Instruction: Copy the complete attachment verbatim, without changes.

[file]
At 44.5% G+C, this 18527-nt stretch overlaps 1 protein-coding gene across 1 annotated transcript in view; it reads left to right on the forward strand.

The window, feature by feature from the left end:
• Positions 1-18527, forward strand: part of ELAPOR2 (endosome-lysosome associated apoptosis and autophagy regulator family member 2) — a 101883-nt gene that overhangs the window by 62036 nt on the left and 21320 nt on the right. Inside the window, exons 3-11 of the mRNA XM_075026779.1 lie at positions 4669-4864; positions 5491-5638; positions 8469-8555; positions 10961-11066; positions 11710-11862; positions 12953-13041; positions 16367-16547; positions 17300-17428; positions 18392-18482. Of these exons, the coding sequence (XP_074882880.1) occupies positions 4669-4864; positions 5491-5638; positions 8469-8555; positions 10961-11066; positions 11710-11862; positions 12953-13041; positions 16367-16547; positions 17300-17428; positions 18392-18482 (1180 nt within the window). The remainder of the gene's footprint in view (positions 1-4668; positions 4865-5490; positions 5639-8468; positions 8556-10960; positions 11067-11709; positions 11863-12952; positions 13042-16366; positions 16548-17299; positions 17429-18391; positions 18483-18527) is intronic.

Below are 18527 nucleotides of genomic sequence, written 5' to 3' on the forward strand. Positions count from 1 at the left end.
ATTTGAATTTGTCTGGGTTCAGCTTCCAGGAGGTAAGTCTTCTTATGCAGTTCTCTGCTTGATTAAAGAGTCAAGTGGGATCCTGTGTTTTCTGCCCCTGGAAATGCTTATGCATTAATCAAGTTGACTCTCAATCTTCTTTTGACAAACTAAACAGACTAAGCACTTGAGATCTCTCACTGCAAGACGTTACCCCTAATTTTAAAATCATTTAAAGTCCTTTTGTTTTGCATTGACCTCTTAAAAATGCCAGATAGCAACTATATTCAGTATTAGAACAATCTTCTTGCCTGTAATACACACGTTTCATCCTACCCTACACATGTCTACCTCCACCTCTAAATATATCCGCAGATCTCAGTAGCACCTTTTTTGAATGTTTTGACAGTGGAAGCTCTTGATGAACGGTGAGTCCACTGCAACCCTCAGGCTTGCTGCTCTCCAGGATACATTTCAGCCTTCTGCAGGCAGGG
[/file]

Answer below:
At 44.5% G+C, this 18527-nt stretch overlaps 1 protein-coding gene across 1 annotated transcript in view; it reads left to right on the forward strand.

The window, feature by feature from the left end:
• Positions 1-18527, forward strand: part of ELAPOR2 (endosome-lysosome associated apoptosis and autophagy regulator family member 2) — a 101883-nt gene that overhangs the window by 62036 nt on the left and 21320 nt on the right. Inside the window, exons 3-11 of the mRNA XM_075026779.1 lie at positions 4669-4864; positions 5491-5638; positions 8469-8555; positions 10961-11066; positions 11710-11862; positions 12953-13041; positions 16367-16547; positions 17300-17428; positions 18392-18482. Of these exons, the coding sequence (XP_074882880.1) occupies positions 4669-4864; positions 5491-5638; positions 8469-8555; positions 10961-11066; positions 11710-11862; positions 12953-13041; positions 16367-16547; positions 17300-17428; positions 18392-18482 (1180 nt within the window). The remainder of the gene's footprint in view (positions 1-4668; positions 4865-5490; positions 5639-8468; positions 8556-10960; positions 11067-11709; positions 11863-12952; positions 13042-16366; positions 16548-17299; positions 17429-18391; positions 18483-18527) is intronic.

Below are 18527 nucleotides of genomic sequence, written 5' to 3' on the forward strand. Positions count from 1 at the left end.
ATTTGAATTTGTCTGGGTTCAGCTTCCAGGAGGTAAGTCTTCTTATGCAGTTCTCTGCTTGATTAAAGAGTCAAGTGGGATCCTGTGTTTTCTGCCCCTGGAAATGCTTATGCATTAATCAAGTTGACTCTCAATCTTCTTTTGACAAACTAAACAGACTAAGCACTTGAGATCTCTCACTGCAAGACGTTACCCCTAATTTTAAAATCATTTAAAGTCCTTTTGTTTTGCATTGACCTCTTAAAAATGCCAGATAGCAACTATATTCAGTATTAGAACAATCTTCTTGCCTGTAATACACACGTTTCATCCTACCCTACACATGTCTACCTCCACCTCTAAATATATCCGCAGATCTCAGTAGCACCTTTTTTGAATGTTTTGACAGTGGAAGCTCTTGATGAACGGTGAGTCCACTGCAACCCTCAGGCTTGCTGCTCTCCAGGATACATTTCAGCCTTCTGCAGGCAGGG